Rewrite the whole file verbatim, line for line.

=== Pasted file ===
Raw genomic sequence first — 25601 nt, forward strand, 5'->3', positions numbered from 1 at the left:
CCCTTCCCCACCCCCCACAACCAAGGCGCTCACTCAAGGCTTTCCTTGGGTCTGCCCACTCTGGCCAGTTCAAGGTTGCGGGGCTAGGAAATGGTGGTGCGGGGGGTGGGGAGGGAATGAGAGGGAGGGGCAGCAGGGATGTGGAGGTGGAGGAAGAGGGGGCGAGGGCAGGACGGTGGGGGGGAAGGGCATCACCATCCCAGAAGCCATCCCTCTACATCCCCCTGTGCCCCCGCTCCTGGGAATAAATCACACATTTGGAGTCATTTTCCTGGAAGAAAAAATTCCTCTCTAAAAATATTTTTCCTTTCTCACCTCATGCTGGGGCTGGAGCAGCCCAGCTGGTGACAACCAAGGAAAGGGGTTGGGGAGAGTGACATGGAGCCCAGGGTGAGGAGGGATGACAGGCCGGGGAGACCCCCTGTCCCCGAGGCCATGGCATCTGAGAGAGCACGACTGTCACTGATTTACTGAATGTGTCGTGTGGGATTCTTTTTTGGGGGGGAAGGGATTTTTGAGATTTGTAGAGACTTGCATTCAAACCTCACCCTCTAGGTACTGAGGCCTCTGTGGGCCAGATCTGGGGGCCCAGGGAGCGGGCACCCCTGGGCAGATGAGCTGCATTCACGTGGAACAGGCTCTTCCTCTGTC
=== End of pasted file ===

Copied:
Raw genomic sequence first — 25601 nt, forward strand, 5'->3', positions numbered from 1 at the left:
CCCTTCCCCACCCCCCACAACCAAGGCGCTCACTCAAGGCTTTCCTTGGGTCTGCCCACTCTGGCCAGTTCAAGGTTGCGGGGCTAGGAAATGGTGGTGCGGGGGGTGGGGAGGGAATGAGAGGGAGGGGCAGCAGGGATGTGGAGGTGGAGGAAGAGGGGGCGAGGGCAGGACGGTGGGGGGGAAGGGCATCACCATCCCAGAAGCCATCCCTCTACATCCCCCTGTGCCCCCGCTCCTGGGAATAAATCACACATTTGGAGTCATTTTCCTGGAAGAAAAAATTCCTCTCTAAAAATATTTTTCCTTTCTCACCTCATGCTGGGGCTGGAGCAGCCCAGCTGGTGACAACCAAGGAAAGGGGTTGGGGAGAGTGACATGGAGCCCAGGGTGAGGAGGGATGACAGGCCGGGGAGACCCCCTGTCCCCGAGGCCATGGCATCTGAGAGAGCACGACTGTCACTGATTTACTGAATGTGTCGTGTGGGATTCTTTTTTGGGGGGGAAGGGATTTTTGAGATTTGTAGAGACTTGCATTCAAACCTCACCCTCTAGGTACTGAGGCCTCTGTGGGCCAGATCTGGGGGCCCAGGGAGCGGGCACCCCTGGGCAGATGAGCTGCATTCACGTGGAACAGGCTCTTCCTCTGTC